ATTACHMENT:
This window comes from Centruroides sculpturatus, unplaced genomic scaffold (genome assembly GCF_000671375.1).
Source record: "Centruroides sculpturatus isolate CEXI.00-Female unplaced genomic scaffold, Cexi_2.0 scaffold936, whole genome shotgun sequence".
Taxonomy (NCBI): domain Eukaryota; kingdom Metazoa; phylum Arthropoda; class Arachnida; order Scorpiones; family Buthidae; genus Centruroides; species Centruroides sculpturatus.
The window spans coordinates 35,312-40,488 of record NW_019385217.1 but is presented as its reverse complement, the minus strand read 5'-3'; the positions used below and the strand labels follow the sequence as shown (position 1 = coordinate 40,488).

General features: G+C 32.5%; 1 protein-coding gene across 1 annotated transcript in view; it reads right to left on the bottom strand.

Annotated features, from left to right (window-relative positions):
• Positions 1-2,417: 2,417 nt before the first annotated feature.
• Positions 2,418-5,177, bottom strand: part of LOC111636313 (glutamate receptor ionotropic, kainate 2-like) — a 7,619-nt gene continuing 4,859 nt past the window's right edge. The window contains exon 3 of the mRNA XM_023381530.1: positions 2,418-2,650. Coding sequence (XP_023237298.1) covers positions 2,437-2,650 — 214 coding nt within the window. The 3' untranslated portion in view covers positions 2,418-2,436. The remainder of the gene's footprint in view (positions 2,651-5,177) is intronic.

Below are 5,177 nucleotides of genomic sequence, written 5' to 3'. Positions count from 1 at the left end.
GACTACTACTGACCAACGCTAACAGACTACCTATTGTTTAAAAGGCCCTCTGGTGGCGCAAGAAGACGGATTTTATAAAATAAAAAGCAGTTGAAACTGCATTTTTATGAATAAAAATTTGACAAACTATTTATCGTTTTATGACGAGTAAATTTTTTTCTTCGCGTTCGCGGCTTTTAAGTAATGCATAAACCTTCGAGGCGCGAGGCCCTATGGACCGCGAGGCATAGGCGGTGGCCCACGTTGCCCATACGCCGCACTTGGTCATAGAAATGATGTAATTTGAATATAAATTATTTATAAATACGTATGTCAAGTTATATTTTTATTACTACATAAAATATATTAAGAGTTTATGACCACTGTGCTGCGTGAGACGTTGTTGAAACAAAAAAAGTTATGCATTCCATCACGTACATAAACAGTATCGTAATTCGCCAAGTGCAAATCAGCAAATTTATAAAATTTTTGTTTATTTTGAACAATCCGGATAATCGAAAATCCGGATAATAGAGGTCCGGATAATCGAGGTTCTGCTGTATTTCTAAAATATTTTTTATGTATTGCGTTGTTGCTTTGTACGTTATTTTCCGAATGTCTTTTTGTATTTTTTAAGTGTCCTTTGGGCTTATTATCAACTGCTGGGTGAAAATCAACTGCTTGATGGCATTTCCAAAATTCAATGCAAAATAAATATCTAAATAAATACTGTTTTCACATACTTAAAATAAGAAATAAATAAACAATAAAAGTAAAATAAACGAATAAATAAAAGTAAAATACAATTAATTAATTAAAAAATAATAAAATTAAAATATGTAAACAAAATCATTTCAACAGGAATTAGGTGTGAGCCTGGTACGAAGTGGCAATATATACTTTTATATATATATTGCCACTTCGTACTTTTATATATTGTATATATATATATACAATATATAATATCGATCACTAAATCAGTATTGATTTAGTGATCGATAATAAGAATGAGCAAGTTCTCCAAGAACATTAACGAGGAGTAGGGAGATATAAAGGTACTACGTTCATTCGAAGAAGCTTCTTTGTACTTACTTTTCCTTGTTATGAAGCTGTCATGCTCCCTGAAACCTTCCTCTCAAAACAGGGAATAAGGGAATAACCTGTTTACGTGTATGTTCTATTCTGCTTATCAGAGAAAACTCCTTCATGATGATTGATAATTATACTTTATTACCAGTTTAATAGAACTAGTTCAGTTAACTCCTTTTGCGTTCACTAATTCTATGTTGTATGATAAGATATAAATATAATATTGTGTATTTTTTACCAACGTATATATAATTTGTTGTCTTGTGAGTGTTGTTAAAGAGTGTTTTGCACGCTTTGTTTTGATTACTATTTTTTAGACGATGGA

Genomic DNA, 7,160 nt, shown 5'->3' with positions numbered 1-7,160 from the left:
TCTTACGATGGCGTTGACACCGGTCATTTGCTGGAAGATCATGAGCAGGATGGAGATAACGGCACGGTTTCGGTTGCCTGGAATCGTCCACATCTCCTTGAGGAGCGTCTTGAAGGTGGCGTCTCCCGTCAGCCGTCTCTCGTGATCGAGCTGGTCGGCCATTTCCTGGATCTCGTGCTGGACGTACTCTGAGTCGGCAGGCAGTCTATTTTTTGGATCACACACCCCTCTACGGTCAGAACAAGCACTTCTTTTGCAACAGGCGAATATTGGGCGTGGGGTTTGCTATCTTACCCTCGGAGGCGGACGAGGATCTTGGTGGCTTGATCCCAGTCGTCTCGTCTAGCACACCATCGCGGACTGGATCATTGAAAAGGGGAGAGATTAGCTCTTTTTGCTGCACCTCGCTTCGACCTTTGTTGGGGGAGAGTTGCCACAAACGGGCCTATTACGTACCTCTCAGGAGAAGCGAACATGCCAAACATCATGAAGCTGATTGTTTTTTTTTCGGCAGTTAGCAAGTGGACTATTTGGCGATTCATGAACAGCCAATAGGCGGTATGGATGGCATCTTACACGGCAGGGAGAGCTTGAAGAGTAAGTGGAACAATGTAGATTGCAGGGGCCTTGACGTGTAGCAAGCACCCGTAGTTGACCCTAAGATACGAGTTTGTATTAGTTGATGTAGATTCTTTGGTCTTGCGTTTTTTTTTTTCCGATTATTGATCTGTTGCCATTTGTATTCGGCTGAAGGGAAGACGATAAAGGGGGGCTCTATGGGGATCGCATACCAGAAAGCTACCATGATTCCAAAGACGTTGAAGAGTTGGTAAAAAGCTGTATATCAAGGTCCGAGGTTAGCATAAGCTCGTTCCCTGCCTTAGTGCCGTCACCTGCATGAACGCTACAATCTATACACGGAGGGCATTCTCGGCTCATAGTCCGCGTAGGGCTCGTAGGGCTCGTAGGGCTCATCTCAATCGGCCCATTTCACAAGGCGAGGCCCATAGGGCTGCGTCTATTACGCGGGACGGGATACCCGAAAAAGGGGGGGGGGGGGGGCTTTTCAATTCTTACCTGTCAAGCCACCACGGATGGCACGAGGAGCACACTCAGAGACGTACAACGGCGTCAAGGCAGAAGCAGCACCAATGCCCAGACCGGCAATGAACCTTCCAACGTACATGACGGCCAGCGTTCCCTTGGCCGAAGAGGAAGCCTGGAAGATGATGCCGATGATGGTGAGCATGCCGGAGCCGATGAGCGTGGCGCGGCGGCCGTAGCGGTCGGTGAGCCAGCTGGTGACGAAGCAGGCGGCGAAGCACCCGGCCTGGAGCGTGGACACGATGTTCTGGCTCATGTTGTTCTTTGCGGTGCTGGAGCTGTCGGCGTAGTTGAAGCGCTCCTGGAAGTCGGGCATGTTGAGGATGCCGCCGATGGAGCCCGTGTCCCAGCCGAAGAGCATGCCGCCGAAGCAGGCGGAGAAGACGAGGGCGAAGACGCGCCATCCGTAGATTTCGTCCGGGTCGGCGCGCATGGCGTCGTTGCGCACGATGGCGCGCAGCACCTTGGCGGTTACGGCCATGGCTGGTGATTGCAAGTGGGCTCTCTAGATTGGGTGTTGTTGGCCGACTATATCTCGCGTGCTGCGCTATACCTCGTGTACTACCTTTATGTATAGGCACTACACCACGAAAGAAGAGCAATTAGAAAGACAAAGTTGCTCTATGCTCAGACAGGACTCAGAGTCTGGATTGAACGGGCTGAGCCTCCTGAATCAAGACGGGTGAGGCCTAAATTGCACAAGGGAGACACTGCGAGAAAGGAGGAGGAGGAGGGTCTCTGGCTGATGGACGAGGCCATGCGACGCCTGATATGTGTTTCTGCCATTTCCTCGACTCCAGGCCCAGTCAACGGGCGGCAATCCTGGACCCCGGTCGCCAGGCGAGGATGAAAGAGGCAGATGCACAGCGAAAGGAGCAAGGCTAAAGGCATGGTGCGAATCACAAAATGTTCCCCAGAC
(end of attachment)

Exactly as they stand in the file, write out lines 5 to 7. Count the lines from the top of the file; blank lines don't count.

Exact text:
General features: G+C 32.5%; 1 protein-coding gene across 1 annotated transcript in view; it reads right to left on the bottom strand.

Annotated features, from left to right (window-relative positions):
• Positions 1-2,417: 2,417 nt before the first annotated feature.